Development includes a museum and restored pub

Lion Salt Works close to completion

Cheshire West & Chester Council's £8m restoration of Lion Salt Works into a museum is close to completion, with an open day at the formerly derelict site in Northwich scheduled this autumn. [GALLERY]

Wates Construction started on site in April 2012, and is working alongside restoration specialist William Anelay and the council's industrial archaeologist Chris Hewitson to create the heritage visitor attraction.

Lion Salt Works is the last pan salt works in the UK and one of only three remaining in the world. It ceased trading in 1986 and was granted scheduled ancient monument status.

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Cheshire West & Chester Council will host a heritage open day on 13 September to showcase the restoration works. Following an internal fit-out the full museum is due to open in spring 2015.

The project, which is financed by the Heritage Lottery Fund, includes a working museum to showcase Cheshire's salt-mining history.

The team restored two existing pan houses and three stove houses, to be the historic core of the museum. Wates constructed a two-storey visitor centre, which has used recycled materials from the site.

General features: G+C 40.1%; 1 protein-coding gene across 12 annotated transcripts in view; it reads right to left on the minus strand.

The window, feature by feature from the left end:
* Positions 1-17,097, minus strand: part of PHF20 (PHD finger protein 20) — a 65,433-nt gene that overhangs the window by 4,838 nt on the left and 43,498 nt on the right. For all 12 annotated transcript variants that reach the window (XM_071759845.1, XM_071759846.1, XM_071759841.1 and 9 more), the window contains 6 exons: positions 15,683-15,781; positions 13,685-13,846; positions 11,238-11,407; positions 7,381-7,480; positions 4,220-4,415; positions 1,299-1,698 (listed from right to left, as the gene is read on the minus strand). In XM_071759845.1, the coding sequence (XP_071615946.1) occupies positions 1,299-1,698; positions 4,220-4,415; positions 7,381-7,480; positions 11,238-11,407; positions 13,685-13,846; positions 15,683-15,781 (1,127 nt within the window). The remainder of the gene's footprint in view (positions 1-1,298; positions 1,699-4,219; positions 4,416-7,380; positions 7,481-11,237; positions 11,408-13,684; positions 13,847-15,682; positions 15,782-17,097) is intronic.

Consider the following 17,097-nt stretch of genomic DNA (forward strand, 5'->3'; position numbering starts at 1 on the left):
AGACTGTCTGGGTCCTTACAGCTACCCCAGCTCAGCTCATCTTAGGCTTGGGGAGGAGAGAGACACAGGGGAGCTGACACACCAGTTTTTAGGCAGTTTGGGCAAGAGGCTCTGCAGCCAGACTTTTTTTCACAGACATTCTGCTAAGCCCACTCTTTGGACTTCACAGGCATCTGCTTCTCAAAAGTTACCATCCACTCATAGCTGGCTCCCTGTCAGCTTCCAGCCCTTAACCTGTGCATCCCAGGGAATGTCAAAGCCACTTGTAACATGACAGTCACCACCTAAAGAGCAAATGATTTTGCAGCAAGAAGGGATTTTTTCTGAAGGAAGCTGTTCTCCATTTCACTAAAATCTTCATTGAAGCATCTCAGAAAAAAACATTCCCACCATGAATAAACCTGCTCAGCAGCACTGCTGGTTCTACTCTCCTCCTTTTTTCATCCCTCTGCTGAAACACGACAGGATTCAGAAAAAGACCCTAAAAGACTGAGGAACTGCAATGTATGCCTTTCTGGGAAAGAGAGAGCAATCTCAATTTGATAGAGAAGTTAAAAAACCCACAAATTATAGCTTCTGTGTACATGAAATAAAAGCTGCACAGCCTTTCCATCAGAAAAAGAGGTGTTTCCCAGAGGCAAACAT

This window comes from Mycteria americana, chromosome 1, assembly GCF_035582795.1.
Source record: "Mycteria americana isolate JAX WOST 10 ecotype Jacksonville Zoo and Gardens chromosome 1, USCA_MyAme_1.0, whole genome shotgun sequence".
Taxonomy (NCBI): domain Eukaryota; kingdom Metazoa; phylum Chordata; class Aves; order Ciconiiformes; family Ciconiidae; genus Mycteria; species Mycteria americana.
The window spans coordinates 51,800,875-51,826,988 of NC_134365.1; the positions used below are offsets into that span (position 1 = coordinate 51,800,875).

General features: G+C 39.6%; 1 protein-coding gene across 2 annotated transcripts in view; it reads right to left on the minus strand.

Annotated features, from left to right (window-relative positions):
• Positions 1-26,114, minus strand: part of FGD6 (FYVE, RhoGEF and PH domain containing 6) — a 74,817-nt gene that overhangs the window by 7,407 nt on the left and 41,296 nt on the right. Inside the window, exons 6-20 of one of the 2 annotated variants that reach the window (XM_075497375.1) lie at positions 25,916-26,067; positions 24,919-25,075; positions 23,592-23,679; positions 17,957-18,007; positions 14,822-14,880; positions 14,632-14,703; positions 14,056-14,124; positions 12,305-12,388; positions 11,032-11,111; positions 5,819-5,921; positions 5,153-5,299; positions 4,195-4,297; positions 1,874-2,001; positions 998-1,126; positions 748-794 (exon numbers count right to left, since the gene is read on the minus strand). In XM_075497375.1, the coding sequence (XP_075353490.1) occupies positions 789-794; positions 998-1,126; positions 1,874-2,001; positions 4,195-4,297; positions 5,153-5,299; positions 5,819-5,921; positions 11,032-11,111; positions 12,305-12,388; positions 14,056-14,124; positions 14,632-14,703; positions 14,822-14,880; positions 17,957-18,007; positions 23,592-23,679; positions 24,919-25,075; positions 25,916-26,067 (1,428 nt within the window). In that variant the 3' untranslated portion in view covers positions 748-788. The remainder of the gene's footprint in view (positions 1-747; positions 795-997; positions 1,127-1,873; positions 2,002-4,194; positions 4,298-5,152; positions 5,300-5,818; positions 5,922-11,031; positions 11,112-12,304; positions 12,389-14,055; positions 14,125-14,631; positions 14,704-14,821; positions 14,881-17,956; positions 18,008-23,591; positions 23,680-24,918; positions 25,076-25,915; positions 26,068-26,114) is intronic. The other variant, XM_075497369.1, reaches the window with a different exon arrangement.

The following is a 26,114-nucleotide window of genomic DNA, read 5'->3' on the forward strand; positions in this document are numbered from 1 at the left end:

The Red Lion pub next to the salt works has been renovated to become an educational area, office space and a Victorian-themed pub.

As a scheduled ancient monument, much of the restoration has had to rely on manual construction methods because of the building's fragile structure. This included the removal of 600 tonnes of material by wheelbarrow.

The building's original timber frame rotted away over time as a result of salt penetration. This frame has been kept so visitors can see the impact of salt on the decay of the building, but has been supported by a new timber and steel structure.

The lean of the existing stove house has been maintained through the installation of steel cables. In the interests of safety, one of the tilting chimneys has been fitted with a SIM card to alert the emergency services if it starts to fall over.

Wates is currently completing external works and the construction of a car park.

Tony Shenton, business unit director of Wates Construction North West, said: "With over 40 years of heritage restoration experience to the Wates name, Lion Salt Works has been a project that we have really been able to sink our teeth into.

"The nature of the building's use left it in a very delicate state and this project has seen us take this important industrial building down to its bare bones and build it back up again, transforming it into a lasting legacy of Cheshire's salt processing heritage."

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Who on earth is going to visit that?

By bobstr

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